FAfter a “massive” increase in Covid-19 cases recorded for several days, especially among young people, the autonomous region in northeastern Spain is reimposing restrictions.
“The epidemiological situation in Catalonia is very complex,” said Catalan government spokeswoman Patricia Plaga on Tuesday, because “the number of cases is increasing at an exponential rate, much higher than we can tolerate.”
Consequences: Discos and other nightlife venues will have to keep their doors closed and a negative antigen or PCR test, or vaccination, will be required to participate in outdoor events bringing together more than 500 people.
Like Catalonia, the Netherlands returned to restrictions on Saturday morning after a sevenfold increase in daily infections in one week, reaching 7,000 new cases on Friday.
Dutch Prime Minister Mark Rutte in particular ordered nightclubs and restaurants to close at midnight.
While Catalans and Dutch have to leave ballrooms indefinitely, the French are finding the joys of Friday nights for the first time since March 2020, and not without some boondoggles.
“Tonight, it’s going to be magical,” says Laurent, a 48-year-old executive who arrived just before midnight at the Parisian hall of the Sanctuary to make sure he was one of 300 delegates. It’s as if we’ve been springs stuck for too long, and now they’re going to fail.”
Health card ‘stressful’
However, the need to provide a health permit has sometimes prevented revelers at the door. Either because they didn’t have one, or because security guards like Sacred reject negative test footage, for fear of being tampered with. In the absence of a QR code, they request an email from the lab with the result.
But “it’s daunting, plus it’s hard to scan QR codes at night,” noted the five bouncers at the Bordeaux (southwest) Monseigneur nightclub, where plainclothes police passed around 2:00 a.m. (OOH00 GMT) to check on the progress of controls.
The French government has decided that it is necessary to provide evidence of complete vaccination for at least 14 days, a negative PCR or antigen test less than 48 hours, or evidence of contamination with Covid-19 between six months and fifteen days before that.
It remains to be seen whether this reopening will resist the false attacks of the Delta version, en route to a majority in France – President Emmanuel Macron is due to give a speech Monday night on the health situation – as almost anywhere else in the world.
This variant, which initially appeared in India, is the most contagious listed since the outbreak of the epidemic in early 2020. It is causing epidemic outbreaks in Asia and Africa and increasing the number of cases in Europe and the United States.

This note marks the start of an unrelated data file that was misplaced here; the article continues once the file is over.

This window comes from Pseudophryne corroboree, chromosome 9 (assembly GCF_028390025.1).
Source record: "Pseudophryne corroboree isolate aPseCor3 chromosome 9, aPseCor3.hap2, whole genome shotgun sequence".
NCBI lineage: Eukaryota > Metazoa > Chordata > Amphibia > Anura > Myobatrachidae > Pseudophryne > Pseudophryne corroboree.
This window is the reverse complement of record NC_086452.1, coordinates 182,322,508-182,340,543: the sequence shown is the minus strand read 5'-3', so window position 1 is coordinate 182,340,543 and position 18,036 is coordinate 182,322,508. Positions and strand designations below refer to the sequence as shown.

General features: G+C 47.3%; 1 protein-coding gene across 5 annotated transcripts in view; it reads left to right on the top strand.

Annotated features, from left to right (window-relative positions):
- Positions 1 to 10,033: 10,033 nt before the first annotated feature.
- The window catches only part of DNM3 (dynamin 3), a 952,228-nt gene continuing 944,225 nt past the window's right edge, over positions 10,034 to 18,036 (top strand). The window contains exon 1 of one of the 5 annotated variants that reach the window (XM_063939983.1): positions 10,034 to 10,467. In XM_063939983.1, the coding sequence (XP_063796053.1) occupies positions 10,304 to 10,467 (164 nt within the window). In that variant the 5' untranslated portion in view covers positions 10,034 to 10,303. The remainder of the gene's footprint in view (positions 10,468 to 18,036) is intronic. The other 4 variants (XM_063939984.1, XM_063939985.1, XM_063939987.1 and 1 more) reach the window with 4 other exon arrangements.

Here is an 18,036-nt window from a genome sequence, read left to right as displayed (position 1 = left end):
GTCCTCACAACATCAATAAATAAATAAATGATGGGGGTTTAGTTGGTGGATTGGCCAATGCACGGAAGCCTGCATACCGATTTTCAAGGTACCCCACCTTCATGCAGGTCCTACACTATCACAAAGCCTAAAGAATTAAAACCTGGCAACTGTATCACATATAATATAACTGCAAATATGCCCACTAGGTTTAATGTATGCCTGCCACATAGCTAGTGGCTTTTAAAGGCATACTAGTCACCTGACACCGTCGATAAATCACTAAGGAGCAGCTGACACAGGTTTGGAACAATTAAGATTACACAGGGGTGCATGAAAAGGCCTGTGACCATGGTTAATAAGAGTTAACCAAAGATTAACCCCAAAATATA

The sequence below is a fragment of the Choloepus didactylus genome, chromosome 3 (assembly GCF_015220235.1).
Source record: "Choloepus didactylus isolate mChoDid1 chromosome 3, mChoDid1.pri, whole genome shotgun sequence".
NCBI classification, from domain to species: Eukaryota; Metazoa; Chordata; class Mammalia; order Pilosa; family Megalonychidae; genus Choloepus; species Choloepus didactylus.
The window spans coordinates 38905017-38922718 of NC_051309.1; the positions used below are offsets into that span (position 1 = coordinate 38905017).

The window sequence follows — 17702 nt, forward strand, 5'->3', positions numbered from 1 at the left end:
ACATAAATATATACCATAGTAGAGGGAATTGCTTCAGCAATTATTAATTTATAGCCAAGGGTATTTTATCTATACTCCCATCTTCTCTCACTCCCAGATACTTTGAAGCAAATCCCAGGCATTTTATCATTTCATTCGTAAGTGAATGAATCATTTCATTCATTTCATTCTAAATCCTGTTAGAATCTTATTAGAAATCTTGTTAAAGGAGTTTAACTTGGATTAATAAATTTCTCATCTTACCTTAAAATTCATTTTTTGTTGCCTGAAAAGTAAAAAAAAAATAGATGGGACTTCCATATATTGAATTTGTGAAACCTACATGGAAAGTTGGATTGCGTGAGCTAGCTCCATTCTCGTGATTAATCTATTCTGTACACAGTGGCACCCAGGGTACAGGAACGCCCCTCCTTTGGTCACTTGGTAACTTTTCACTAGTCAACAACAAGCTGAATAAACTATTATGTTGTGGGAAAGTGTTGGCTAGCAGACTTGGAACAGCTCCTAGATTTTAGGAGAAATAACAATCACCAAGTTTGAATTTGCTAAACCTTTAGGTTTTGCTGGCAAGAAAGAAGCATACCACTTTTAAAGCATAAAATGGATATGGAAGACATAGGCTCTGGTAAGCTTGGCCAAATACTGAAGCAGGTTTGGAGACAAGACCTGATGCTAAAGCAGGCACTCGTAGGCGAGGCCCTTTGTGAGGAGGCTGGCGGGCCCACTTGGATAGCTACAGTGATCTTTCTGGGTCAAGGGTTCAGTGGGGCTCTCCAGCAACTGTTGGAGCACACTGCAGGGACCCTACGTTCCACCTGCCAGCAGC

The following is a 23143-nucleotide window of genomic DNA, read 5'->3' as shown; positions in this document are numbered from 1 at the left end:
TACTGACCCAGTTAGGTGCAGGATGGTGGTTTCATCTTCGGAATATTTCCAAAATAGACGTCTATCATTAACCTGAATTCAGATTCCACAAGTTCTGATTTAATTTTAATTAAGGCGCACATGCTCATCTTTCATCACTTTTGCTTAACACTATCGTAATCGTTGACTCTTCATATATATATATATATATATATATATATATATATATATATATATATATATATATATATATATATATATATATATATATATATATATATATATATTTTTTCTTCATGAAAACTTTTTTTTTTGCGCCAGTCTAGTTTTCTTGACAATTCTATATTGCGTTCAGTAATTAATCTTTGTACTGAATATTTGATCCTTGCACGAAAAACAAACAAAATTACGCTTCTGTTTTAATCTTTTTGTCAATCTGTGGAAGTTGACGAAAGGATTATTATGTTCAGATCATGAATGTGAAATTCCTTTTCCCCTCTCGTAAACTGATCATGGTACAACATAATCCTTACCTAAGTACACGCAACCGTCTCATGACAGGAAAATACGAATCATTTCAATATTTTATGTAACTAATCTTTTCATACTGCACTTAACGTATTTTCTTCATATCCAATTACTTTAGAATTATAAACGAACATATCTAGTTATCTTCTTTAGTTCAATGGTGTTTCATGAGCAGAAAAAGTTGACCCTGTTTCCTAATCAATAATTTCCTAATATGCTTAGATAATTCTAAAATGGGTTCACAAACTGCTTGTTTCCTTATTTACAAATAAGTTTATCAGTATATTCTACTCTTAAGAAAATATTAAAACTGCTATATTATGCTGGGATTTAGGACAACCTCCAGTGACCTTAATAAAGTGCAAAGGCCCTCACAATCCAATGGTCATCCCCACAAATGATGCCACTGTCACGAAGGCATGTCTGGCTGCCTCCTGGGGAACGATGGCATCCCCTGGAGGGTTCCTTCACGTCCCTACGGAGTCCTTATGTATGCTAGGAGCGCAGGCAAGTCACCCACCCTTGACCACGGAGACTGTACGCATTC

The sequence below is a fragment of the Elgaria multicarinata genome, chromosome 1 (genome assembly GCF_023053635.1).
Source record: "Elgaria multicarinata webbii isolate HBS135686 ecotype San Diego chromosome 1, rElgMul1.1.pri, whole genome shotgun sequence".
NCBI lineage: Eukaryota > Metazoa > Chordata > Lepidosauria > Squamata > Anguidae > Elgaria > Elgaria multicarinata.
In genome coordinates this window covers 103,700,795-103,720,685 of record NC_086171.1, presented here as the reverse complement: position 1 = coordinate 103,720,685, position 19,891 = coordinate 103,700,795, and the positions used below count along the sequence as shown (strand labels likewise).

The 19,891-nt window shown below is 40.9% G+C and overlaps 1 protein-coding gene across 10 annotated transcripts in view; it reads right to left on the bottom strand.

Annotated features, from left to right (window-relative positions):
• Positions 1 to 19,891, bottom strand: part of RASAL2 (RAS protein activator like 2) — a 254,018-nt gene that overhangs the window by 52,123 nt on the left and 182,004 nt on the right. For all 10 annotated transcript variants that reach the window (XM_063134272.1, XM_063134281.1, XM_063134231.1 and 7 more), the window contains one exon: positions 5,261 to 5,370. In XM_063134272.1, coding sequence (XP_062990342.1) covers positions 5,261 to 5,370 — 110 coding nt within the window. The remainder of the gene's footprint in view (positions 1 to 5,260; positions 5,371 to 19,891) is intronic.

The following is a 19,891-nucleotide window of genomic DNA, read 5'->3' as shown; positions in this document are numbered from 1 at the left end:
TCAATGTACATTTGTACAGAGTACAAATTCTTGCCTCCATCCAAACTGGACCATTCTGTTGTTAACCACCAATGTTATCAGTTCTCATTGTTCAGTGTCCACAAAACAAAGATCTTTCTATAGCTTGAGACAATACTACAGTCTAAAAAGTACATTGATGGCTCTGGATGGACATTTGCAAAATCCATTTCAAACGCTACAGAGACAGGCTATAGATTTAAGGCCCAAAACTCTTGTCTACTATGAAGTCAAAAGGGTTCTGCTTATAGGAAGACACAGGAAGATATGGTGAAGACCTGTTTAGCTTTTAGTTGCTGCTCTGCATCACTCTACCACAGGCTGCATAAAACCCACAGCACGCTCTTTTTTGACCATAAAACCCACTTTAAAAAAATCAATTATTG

According to the World Health Organization, “the world is in a dangerous phase of this epidemic.”
In this context, the prospect of 65,000 football fans gathering at Wembley Stadium in London on Sunday evening for the Euro 2020 final between England and Italy raises great concern.
And even more so than the “third half” celebrations, outside the stadium, in a country where almost all restrictions have been lifted, but this Delta variant doesn’t deliver, far from that (almost 30,000 more new cases per day in the UK than last week).
According to the preliminary results of a study conducted by Imperial College London and Ipsos MORI, published on Thursday, men were for the first time more likely than women to test positive in England. Its authors mentioned gatherings to watch Euro games as a possible explanation.
The latest anti-coronavirus restrictions are set to disappear from England on July 19, and from August 16, adults who are considered contact cases, but who have been completely immune for at least two weeks, will not have to self-isolate for ten days.
Vaccination is a must
Argentina extended its health restrictions on Friday until August 6. Border closures have been maintained, but the number of Argentines and residents allowed into the country has been increased.
Restrictions are also restored in Thailand, including a curfew in Bangkok. From Monday, non-essential travel will be banned and people will be forced to stay home from 9pm to 4am.
Vaccination before August was now a must in the Latvian army, otherwise the army would lose its jobs. Immunity will also be granted from July 14 for any traveler wishing to go to the Mediterranean island of Malta.
“We will be the first country in Europe to take this measure,” the Maltese health minister noted on Friday.
The list of available vaccines has arrived new since Friday: Cuba authorized the emergency use of Abdallahi’s vaccine, the first in Latin America against Covid-19 and which represents a beacon of hope for this country and for the region that failed to prevent it. epidemic.
At least 4013,756 people have died around the world since the disease appeared at the end of December 2019, according to a report prepared by AFP from official sources on Friday midday. The United States is the worst affected country, with 606,806 deaths out of 3,381,977 recorded cases.